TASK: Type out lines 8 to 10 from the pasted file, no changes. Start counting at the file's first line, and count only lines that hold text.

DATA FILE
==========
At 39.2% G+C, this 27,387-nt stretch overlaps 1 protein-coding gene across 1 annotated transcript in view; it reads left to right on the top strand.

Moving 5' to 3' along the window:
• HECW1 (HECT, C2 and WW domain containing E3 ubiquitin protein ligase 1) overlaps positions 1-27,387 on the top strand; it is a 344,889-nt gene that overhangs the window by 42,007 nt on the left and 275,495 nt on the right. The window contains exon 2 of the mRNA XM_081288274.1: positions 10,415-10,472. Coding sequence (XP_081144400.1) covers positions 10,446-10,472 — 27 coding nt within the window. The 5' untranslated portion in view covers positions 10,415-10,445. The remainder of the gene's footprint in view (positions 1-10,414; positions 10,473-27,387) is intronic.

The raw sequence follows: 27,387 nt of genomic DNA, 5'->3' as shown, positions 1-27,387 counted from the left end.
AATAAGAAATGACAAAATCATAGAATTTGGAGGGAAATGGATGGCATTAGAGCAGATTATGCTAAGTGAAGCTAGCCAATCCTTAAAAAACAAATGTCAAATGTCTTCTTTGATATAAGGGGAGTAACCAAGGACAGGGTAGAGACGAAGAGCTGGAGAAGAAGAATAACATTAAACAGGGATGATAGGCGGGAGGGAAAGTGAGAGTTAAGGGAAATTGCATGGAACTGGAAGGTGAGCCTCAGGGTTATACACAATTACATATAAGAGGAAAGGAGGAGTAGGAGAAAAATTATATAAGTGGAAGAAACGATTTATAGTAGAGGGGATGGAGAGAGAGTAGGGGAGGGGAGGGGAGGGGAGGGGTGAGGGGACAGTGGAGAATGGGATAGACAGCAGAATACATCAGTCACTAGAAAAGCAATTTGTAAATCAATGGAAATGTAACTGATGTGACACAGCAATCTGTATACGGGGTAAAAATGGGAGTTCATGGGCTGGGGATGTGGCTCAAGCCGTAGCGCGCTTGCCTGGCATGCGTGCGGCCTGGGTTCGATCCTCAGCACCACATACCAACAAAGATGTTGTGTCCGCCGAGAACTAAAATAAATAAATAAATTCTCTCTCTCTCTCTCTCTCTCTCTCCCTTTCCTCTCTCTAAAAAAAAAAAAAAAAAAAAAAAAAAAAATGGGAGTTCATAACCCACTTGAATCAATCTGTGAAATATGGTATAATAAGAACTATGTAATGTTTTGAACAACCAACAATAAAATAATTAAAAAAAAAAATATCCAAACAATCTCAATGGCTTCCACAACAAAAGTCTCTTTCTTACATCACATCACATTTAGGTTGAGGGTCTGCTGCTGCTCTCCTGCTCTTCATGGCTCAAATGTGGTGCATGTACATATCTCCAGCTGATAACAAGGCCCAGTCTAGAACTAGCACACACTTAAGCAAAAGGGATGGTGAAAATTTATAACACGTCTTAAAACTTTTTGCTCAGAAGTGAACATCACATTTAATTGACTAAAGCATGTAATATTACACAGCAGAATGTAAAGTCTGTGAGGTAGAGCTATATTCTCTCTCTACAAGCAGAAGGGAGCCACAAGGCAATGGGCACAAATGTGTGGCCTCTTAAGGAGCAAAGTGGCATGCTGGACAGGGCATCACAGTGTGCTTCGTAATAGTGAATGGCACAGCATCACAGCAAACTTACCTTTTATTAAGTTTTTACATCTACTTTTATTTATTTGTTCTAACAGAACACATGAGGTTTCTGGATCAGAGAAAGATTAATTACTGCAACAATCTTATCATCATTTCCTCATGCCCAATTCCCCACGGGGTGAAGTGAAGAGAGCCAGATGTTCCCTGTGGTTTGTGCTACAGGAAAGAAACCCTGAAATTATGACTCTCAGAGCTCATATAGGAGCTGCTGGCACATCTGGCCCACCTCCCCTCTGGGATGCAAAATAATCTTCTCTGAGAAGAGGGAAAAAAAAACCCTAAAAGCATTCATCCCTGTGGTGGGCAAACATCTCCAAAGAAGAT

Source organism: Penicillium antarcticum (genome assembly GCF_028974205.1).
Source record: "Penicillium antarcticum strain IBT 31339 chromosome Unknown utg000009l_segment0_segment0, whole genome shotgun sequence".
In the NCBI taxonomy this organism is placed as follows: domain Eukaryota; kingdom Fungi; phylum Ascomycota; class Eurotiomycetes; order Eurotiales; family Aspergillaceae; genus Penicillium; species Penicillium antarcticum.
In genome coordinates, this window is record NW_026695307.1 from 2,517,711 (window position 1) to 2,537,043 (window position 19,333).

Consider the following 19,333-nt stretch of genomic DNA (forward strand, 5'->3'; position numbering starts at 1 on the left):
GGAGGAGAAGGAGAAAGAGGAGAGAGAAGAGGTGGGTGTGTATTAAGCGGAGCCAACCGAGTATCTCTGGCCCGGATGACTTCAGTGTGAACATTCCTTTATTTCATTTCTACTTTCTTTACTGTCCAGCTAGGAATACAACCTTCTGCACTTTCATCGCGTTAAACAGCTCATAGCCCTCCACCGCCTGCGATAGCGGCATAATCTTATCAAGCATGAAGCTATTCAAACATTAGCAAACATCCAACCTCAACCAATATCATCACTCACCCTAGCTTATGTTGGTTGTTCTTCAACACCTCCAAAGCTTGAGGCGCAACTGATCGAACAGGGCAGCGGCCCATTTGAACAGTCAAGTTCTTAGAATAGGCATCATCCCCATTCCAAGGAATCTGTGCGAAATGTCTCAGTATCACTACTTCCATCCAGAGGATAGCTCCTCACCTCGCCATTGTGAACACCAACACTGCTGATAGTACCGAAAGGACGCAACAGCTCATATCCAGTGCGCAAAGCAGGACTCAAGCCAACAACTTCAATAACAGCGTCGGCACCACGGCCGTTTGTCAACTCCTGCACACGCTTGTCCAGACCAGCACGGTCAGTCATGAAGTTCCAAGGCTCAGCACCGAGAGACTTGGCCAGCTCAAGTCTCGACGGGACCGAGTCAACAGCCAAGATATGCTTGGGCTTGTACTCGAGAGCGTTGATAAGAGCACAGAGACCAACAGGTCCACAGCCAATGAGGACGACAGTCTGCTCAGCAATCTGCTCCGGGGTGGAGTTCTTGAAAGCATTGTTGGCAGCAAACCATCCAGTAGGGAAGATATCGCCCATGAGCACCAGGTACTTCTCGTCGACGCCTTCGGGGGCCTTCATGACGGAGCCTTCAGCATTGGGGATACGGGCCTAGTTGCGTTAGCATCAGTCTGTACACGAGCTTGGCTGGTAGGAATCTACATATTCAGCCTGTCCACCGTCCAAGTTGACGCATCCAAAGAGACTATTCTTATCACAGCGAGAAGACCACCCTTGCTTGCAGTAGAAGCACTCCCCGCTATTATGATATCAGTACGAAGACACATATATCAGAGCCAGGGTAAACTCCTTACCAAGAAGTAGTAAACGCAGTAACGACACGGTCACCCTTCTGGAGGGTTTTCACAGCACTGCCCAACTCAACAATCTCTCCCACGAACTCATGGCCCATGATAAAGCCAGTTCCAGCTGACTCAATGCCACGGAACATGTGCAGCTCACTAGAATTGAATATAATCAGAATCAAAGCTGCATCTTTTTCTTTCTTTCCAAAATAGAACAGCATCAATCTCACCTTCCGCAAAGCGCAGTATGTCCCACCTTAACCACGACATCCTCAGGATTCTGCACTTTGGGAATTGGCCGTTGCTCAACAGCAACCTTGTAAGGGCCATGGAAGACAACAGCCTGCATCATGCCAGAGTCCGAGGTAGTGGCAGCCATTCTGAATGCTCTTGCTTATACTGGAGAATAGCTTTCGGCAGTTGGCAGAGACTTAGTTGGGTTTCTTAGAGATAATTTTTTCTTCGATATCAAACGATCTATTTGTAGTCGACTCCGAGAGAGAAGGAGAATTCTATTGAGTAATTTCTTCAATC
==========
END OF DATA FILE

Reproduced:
In the NCBI taxonomy this organism is placed as follows: domain Eukaryota; kingdom Fungi; phylum Ascomycota; class Eurotiomycetes; order Eurotiales; family Aspergillaceae; genus Penicillium; species Penicillium antarcticum.
In genome coordinates, this window is record NW_026695307.1 from 2,517,711 (window position 1) to 2,537,043 (window position 19,333).

Consider the following 19,333-nt stretch of genomic DNA (forward strand, 5'->3'; position numbering starts at 1 on the left):